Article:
I will, now, introduce you to a term you’ve likely never heard before: superfetation. Don’t go looking it up and ruining it for yourself. I’ll let you know what it means shortly.
Think back to eighth grade biology. One of the very first and basic lessons they teach you about pregnancy is that once you’re pregnant, you can’t get pregnant. Makes sense right? It is, in fact, the very basis of the birth control pill.
The pill is designed to, in the simplest terms, chemically convince a woman’s body that it is already pregnant. In that way, it doesn’t release an egg and, accordingly, doesn’t get pregnant “again.”
Tuck that fact away for a moment.
So, anywho, Amy got pregnant again, post miscarriage. Off to see her doctor she went and they took their little electronic peek inside and saw the makings of a nice healthy baby.
We were being more cautious about things at this point given what had happened before. Apparently though, we were not quite cautious enough.
Some many weeks later, Amy went to the doctor again and, lo and behold, there was something new in there.
Here’s the definition of superfetation courtesy of About.com: “the formation of a fetus while another fetus is already present in the uterus. It occurs when eggs from two separate menstrual cycles are released, as opposed to normal dizygotic twins where multiple ova are expelled in a single cycle. Although common in animals, it is rare in humans, but can result in a twin or multiple pregnancy where the fetuses display a marked difference in gestational development.”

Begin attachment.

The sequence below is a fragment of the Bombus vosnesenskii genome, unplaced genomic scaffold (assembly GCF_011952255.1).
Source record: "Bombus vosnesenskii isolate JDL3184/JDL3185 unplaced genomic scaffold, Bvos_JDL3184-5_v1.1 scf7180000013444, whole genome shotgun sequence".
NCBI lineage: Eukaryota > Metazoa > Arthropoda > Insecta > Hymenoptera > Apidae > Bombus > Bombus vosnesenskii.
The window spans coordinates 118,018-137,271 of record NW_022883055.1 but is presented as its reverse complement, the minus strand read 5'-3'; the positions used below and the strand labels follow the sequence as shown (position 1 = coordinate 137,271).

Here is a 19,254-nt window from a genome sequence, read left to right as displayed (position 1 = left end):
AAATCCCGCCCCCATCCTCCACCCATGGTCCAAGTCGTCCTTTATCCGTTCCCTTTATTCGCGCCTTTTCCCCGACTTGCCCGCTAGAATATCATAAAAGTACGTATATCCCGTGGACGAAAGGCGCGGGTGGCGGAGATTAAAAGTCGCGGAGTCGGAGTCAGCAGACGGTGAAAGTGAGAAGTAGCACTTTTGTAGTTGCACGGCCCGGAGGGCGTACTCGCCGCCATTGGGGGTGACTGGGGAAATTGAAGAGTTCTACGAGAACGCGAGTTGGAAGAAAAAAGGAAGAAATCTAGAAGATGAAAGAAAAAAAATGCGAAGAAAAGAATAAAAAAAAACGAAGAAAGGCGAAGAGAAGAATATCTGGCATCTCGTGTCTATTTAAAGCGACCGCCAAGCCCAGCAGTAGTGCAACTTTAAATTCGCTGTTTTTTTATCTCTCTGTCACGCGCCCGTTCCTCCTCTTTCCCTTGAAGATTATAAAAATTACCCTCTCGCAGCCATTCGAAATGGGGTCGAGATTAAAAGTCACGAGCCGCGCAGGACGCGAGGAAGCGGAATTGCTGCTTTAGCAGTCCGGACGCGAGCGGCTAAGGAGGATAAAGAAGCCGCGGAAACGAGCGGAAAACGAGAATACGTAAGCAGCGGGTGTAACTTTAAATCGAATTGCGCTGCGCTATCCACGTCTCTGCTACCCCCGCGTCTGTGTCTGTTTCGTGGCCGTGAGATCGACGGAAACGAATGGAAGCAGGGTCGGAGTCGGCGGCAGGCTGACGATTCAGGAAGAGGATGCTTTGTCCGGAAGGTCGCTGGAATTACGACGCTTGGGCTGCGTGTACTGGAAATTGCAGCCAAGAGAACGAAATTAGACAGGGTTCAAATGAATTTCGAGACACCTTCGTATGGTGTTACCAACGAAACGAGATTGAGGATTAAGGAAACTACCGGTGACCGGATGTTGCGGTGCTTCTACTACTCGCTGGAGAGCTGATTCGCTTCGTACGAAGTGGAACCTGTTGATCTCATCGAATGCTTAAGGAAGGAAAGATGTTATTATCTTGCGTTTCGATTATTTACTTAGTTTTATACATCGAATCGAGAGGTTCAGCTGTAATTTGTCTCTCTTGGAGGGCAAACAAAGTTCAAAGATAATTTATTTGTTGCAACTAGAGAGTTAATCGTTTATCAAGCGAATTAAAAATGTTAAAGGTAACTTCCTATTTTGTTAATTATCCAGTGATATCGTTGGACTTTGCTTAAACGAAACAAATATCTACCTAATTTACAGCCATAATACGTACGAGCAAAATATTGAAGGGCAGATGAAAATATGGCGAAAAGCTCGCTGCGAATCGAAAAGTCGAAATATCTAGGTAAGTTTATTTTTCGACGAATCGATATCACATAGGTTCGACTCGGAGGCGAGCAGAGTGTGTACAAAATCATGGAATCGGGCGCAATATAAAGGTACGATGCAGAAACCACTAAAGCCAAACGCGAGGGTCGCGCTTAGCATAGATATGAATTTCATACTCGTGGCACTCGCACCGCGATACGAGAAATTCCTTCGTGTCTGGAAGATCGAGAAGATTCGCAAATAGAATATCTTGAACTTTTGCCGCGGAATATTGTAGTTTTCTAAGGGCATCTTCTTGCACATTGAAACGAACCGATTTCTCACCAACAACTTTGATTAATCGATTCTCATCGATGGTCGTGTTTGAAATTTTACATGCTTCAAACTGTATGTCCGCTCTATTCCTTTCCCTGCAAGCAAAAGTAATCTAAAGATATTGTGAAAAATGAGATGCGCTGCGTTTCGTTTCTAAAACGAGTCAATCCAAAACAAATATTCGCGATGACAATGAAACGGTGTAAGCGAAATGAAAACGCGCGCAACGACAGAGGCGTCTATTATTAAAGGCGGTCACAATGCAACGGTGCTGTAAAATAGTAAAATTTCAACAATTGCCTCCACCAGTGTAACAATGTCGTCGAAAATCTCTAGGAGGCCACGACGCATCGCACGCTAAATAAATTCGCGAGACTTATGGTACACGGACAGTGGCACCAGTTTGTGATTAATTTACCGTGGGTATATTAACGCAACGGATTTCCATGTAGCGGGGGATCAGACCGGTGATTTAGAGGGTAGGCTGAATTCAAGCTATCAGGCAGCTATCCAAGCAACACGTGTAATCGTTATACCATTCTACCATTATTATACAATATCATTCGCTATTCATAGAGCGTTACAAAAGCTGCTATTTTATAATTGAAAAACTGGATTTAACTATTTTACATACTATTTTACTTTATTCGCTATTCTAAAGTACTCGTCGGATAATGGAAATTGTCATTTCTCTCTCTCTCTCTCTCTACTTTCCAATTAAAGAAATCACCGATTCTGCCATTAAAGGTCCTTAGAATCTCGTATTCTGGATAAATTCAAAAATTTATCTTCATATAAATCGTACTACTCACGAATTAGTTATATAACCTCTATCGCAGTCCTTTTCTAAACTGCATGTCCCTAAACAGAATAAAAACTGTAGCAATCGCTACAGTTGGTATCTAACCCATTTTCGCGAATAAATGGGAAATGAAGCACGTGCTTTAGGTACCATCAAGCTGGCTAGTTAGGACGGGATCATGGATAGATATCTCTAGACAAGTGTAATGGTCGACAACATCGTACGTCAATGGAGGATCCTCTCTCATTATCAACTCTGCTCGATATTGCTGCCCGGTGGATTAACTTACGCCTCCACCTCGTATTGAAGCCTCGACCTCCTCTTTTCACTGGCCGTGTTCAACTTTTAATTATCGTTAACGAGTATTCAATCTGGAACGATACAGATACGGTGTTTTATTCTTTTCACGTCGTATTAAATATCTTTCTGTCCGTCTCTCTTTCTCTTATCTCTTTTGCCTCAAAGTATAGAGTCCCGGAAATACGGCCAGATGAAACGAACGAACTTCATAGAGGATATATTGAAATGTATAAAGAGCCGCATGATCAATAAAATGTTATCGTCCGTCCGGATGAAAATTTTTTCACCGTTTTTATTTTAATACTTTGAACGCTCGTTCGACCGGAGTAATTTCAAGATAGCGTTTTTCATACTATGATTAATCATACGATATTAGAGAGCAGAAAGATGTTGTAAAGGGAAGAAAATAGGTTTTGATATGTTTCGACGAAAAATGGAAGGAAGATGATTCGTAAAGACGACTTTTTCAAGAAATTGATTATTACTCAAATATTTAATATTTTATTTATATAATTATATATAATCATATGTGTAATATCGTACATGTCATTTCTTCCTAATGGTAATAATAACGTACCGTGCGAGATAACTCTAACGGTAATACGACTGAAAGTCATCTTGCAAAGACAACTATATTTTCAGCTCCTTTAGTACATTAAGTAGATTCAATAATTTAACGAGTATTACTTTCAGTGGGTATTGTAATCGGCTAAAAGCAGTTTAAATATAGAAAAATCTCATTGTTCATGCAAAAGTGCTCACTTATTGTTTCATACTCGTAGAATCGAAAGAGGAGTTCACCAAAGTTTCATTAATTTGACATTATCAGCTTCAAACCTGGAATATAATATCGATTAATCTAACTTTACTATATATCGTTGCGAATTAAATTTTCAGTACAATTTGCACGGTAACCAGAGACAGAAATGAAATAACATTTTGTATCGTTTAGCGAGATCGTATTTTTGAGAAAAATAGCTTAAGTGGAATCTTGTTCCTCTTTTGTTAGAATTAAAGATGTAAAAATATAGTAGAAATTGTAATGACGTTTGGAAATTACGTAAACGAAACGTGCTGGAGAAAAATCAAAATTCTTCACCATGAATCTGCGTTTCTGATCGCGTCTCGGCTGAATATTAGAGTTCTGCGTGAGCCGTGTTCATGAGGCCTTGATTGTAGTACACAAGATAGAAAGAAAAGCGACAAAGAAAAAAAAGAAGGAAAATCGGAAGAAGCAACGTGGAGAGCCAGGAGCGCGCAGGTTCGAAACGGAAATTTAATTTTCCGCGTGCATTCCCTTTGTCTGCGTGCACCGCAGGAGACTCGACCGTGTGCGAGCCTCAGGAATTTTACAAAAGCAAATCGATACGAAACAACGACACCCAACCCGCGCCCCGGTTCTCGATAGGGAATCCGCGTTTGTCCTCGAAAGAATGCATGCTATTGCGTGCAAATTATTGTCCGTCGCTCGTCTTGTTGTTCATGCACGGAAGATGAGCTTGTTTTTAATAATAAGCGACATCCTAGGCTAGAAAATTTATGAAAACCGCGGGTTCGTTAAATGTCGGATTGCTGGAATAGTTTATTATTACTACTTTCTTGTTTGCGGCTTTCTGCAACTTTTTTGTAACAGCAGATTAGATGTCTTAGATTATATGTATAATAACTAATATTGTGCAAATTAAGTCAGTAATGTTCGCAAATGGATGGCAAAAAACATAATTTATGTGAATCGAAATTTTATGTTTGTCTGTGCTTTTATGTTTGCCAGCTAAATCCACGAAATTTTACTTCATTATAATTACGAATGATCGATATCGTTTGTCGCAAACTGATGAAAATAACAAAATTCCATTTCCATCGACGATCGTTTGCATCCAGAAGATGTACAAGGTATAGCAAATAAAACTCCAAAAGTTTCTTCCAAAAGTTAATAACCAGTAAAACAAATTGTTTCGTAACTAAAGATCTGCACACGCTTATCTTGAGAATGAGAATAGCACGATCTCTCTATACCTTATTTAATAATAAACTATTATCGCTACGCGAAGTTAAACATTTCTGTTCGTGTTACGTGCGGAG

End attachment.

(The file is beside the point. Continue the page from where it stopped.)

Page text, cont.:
Did you get that?
In layman’s terms, you’re pregnant and then get more pregnant. Put another way, baby number four took up residence down there before baby number three had moved out.
I am such a man, just so virile, that I knocked up a pregnant woman. At least that’s how I choose to look at it.
Throughout the entire pregnancy, these two babies were markedly different sizes. They grew at the same healthy rate but Oliver was, simply put, older. He was, in fact, five weeks older, according to the doctors. When born, he was two-and-a-half pounds heavier than Theo. In the hospital, Ollie was consider full-term and little Theo treated like a preemie. He weighed less than a bag of sugar and wasn’t much bigger.
Superfetation. Never heard the word before, did you?
No you didn’t. My uncle Meredith has been an OB/GYN delivering babies for nearly half a century and he said he didn’t think it was possible until he saw the photographic evidence.
It is apparently even newsworthy. Some woman in Arkansas, Julia Grovenburg, had a news crew show up at her door to do a story on her case of superfetation and those two kids were half as a far apart as ours. Perhaps there’s a bit more going on around here than in Fort Smith, Arkansas but at least someone should have written a blurb about it or something. I guess now I have.
So there you have it. In our case, the Completion Question is absolutely, definitively, and in every way imaginable, forever answered. We are complete.
Having twins has certainly been an experience different than our first two kids were. Perhaps I should have thought of that when I was asking what Amy was missing. She had her girl, she had her boy, but she never had two babies at once. We got it now.
Our extremely unlikely path has, in fact, answered the Completion Question for my brothers as well. Ted and Morgan, it would appear, are holding at two for fear that one more becomes more more. I, for one, think they’re being kind of wimpy. I say go for it. What’s the chance this happens twice?